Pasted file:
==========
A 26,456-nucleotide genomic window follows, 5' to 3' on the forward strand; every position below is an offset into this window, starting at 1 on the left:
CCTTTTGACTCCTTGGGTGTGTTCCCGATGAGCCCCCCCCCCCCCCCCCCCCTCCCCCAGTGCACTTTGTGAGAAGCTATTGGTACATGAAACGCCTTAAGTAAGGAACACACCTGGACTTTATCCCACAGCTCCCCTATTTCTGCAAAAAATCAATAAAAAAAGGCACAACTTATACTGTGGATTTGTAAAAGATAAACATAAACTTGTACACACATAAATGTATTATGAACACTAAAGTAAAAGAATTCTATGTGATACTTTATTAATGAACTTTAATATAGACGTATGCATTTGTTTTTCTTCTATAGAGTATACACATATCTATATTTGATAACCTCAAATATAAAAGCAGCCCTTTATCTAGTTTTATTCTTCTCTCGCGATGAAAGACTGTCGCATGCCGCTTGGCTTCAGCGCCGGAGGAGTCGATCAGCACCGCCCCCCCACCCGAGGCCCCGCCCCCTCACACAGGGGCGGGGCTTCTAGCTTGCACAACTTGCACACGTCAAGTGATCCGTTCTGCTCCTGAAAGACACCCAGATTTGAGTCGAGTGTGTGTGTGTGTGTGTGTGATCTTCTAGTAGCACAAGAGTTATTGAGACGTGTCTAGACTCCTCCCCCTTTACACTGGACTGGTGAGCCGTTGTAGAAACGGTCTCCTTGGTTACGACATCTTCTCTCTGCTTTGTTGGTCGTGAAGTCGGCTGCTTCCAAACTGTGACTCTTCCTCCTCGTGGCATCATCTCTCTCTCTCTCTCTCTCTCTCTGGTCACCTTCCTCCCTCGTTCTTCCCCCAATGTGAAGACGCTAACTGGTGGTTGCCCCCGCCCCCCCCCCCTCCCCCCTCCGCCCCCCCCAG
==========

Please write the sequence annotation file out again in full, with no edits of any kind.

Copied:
A 26,456-nucleotide genomic window follows, 5' to 3' on the forward strand; every position below is an offset into this window, starting at 1 on the left:
CCTTTTGACTCCTTGGGTGTGTTCCCGATGAGCCCCCCCCCCCCCCCCCCCCTCCCCCAGTGCACTTTGTGAGAAGCTATTGGTACATGAAACGCCTTAAGTAAGGAACACACCTGGACTTTATCCCACAGCTCCCCTATTTCTGCAAAAAATCAATAAAAAAAGGCACAACTTATACTGTGGATTTGTAAAAGATAAACATAAACTTGTACACACATAAATGTATTATGAACACTAAAGTAAAAGAATTCTATGTGATACTTTATTAATGAACTTTAATATAGACGTATGCATTTGTTTTTCTTCTATAGAGTATACACATATCTATATTTGATAACCTCAAATATAAAAGCAGCCCTTTATCTAGTTTTATTCTTCTCTCGCGATGAAAGACTGTCGCATGCCGCTTGGCTTCAGCGCCGGAGGAGTCGATCAGCACCGCCCCCCCACCCGAGGCCCCGCCCCCTCACACAGGGGCGGGGCTTCTAGCTTGCACAACTTGCACACGTCAAGTGATCCGTTCTGCTCCTGAAAGACACCCAGATTTGAGTCGAGTGTGTGTGTGTGTGTGTGTGATCTTCTAGTAGCACAAGAGTTATTGAGACGTGTCTAGACTCCTCCCCCTTTACACTGGACTGGTGAGCCGTTGTAGAAACGGTCTCCTTGGTTACGACATCTTCTCTCTGCTTTGTTGGTCGTGAAGTCGGCTGCTTCCAAACTGTGACTCTTCCTCCTCGTGGCATCATCTCTCTCTCTCTCTCTCTCTCTCTGGTCACCTTCCTCCCTCGTTCTTCCCCCAATGTGAAGACGCTAACTGGTGGTTGCCCCCGCCCCCCCCCCCTCCCCCCTCCGCCCCCCCCAG